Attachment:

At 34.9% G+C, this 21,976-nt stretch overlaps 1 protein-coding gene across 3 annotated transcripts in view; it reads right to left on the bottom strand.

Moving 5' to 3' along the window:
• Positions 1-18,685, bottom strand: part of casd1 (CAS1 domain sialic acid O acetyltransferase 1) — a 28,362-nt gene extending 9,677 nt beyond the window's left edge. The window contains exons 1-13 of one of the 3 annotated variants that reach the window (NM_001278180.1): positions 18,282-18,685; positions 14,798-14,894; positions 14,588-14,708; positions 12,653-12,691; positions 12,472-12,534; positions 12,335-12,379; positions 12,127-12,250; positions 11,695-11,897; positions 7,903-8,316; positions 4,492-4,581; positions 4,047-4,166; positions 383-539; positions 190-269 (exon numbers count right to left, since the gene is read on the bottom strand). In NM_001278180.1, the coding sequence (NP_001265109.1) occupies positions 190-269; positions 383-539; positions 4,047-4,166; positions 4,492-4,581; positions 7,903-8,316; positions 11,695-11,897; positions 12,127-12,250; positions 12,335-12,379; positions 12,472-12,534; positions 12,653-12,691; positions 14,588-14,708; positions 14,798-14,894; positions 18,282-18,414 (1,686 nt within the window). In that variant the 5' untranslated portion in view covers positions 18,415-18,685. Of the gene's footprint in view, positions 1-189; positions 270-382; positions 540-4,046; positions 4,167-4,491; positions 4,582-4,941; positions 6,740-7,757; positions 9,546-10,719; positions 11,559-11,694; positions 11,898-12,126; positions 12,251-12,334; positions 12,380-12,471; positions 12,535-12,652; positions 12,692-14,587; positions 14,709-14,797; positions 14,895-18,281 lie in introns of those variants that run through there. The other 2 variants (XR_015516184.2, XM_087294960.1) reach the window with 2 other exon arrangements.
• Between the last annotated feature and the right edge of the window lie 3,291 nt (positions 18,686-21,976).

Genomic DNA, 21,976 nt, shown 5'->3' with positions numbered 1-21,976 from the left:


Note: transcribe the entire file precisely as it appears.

At 34.9% G+C, this 21,976-nt stretch overlaps 1 protein-coding gene across 3 annotated transcripts in view; it reads right to left on the bottom strand.

Moving 5' to 3' along the window:
• Positions 1-18,685, bottom strand: part of casd1 (CAS1 domain sialic acid O acetyltransferase 1) — a 28,362-nt gene extending 9,677 nt beyond the window's left edge. The window contains exons 1-13 of one of the 3 annotated variants that reach the window (NM_001278180.1): positions 18,282-18,685; positions 14,798-14,894; positions 14,588-14,708; positions 12,653-12,691; positions 12,472-12,534; positions 12,335-12,379; positions 12,127-12,250; positions 11,695-11,897; positions 7,903-8,316; positions 4,492-4,581; positions 4,047-4,166; positions 383-539; positions 190-269 (exon numbers count right to left, since the gene is read on the bottom strand). In NM_001278180.1, the coding sequence (NP_001265109.1) occupies positions 190-269; positions 383-539; positions 4,047-4,166; positions 4,492-4,581; positions 7,903-8,316; positions 11,695-11,897; positions 12,127-12,250; positions 12,335-12,379; positions 12,472-12,534; positions 12,653-12,691; positions 14,588-14,708; positions 14,798-14,894; positions 18,282-18,414 (1,686 nt within the window). In that variant the 5' untranslated portion in view covers positions 18,415-18,685. Of the gene's footprint in view, positions 1-189; positions 270-382; positions 540-4,046; positions 4,167-4,491; positions 4,582-4,941; positions 6,740-7,757; positions 9,546-10,719; positions 11,559-11,694; positions 11,898-12,126; positions 12,251-12,334; positions 12,380-12,471; positions 12,535-12,652; positions 12,692-14,587; positions 14,709-14,797; positions 14,895-18,281 lie in introns of those variants that run through there. The other 2 variants (XR_015516184.2, XM_087294960.1) reach the window with 2 other exon arrangements.
• Between the last annotated feature and the right edge of the window lie 3,291 nt (positions 18,686-21,976).

Genomic DNA, 21,976 nt, shown 5'->3' with positions numbered 1-21,976 from the left: